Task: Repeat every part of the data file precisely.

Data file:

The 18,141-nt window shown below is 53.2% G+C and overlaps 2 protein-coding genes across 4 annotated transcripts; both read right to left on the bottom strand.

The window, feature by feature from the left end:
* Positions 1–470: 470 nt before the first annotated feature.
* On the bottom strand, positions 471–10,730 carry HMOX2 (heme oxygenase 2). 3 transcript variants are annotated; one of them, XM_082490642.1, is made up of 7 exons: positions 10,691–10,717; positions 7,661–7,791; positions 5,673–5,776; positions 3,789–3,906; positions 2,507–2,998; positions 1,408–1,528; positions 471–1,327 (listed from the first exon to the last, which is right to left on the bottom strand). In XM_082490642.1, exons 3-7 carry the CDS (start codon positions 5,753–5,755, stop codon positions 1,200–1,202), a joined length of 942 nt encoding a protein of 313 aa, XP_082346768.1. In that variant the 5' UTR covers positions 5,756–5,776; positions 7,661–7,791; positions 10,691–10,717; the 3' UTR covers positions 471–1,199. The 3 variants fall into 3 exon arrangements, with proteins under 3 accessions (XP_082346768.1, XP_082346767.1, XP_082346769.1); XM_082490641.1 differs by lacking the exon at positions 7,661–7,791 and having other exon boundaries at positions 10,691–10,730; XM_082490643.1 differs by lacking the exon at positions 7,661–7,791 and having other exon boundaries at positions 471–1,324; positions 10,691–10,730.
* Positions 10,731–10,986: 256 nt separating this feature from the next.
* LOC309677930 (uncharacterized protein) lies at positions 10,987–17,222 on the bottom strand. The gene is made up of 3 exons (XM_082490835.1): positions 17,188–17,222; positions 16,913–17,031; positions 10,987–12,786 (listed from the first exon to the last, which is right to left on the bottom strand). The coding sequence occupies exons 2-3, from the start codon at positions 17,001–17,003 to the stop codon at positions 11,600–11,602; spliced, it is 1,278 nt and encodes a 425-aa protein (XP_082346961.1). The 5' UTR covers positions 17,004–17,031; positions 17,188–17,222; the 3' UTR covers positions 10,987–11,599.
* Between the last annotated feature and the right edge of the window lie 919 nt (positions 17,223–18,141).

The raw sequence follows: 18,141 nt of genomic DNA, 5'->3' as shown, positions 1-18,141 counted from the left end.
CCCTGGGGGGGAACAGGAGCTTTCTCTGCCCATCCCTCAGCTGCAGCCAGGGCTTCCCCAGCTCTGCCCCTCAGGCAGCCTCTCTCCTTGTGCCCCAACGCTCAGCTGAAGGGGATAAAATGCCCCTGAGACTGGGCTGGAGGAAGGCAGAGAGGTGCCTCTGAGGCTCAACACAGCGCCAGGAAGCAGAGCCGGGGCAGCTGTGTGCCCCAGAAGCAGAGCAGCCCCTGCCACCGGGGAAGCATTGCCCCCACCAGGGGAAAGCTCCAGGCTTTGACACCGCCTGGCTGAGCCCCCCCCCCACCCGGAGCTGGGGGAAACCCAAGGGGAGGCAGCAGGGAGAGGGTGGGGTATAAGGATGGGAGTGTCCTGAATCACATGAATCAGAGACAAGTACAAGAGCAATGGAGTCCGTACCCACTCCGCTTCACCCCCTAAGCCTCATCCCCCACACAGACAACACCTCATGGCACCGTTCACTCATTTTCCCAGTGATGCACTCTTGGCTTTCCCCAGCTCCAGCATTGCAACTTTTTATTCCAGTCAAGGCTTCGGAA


The 18,141-nt window shown below is 53.2% G+C and overlaps 2 protein-coding genes across 4 annotated transcripts; both read right to left on the bottom strand.

The window, feature by feature from the left end:
* Positions 1–470: 470 nt before the first annotated feature.
* On the bottom strand, positions 471–10,730 carry HMOX2 (heme oxygenase 2). 3 transcript variants are annotated; one of them, XM_082490642.1, is made up of 7 exons: positions 10,691–10,717; positions 7,661–7,791; positions 5,673–5,776; positions 3,789–3,906; positions 2,507–2,998; positions 1,408–1,528; positions 471–1,327 (listed from the first exon to the last, which is right to left on the bottom strand). In XM_082490642.1, exons 3-7 carry the CDS (start codon positions 5,753–5,755, stop codon positions 1,200–1,202), a joined length of 942 nt encoding a protein of 313 aa, XP_082346768.1. In that variant the 5' UTR covers positions 5,756–5,776; positions 7,661–7,791; positions 10,691–10,717; the 3' UTR covers positions 471–1,199. The 3 variants fall into 3 exon arrangements, with proteins under 3 accessions (XP_082346768.1, XP_082346767.1, XP_082346769.1); XM_082490641.1 differs by lacking the exon at positions 7,661–7,791 and having other exon boundaries at positions 10,691–10,730; XM_082490643.1 differs by lacking the exon at positions 7,661–7,791 and having other exon boundaries at positions 471–1,324; positions 10,691–10,730.
* Positions 10,731–10,986: 256 nt separating this feature from the next.
* LOC309677930 (uncharacterized protein) lies at positions 10,987–17,222 on the bottom strand. The gene is made up of 3 exons (XM_082490835.1): positions 17,188–17,222; positions 16,913–17,031; positions 10,987–12,786 (listed from the first exon to the last, which is right to left on the bottom strand). The coding sequence occupies exons 2-3, from the start codon at positions 17,001–17,003 to the stop codon at positions 11,600–11,602; spliced, it is 1,278 nt and encodes a 425-aa protein (XP_082346961.1). The 5' UTR covers positions 17,004–17,031; positions 17,188–17,222; the 3' UTR covers positions 10,987–11,599.
* Between the last annotated feature and the right edge of the window lie 919 nt (positions 17,223–18,141).

The raw sequence follows: 18,141 nt of genomic DNA, 5'->3' as shown, positions 1-18,141 counted from the left end.
CCCTGGGGGGGAACAGGAGCTTTCTCTGCCCATCCCTCAGCTGCAGCCAGGGCTTCCCCAGCTCTGCCCCTCAGGCAGCCTCTCTCCTTGTGCCCCAACGCTCAGCTGAAGGGGATAAAATGCCCCTGAGACTGGGCTGGAGGAAGGCAGAGAGGTGCCTCTGAGGCTCAACACAGCGCCAGGAAGCAGAGCCGGGGCAGCTGTGTGCCCCAGAAGCAGAGCAGCCCCTGCCACCGGGGAAGCATTGCCCCCACCAGGGGAAAGCTCCAGGCTTTGACACCGCCTGGCTGAGCCCCCCCCCCACCCGGAGCTGGGGGAAACCCAAGGGGAGGCAGCAGGGAGAGGGTGGGGTATAAGGATGGGAGTGTCCTGAATCACATGAATCAGAGACAAGTACAAGAGCAATGGAGTCCGTACCCACTCCGCTTCACCCCCTAAGCCTCATCCCCCACACAGACAACACCTCATGGCACCGTTCACTCATTTTCCCAGTGATGCACTCTTGGCTTTCCCCAGCTCCAGCATTGCAACTTTTTATTCCAGTCAAGGCTTCGGAA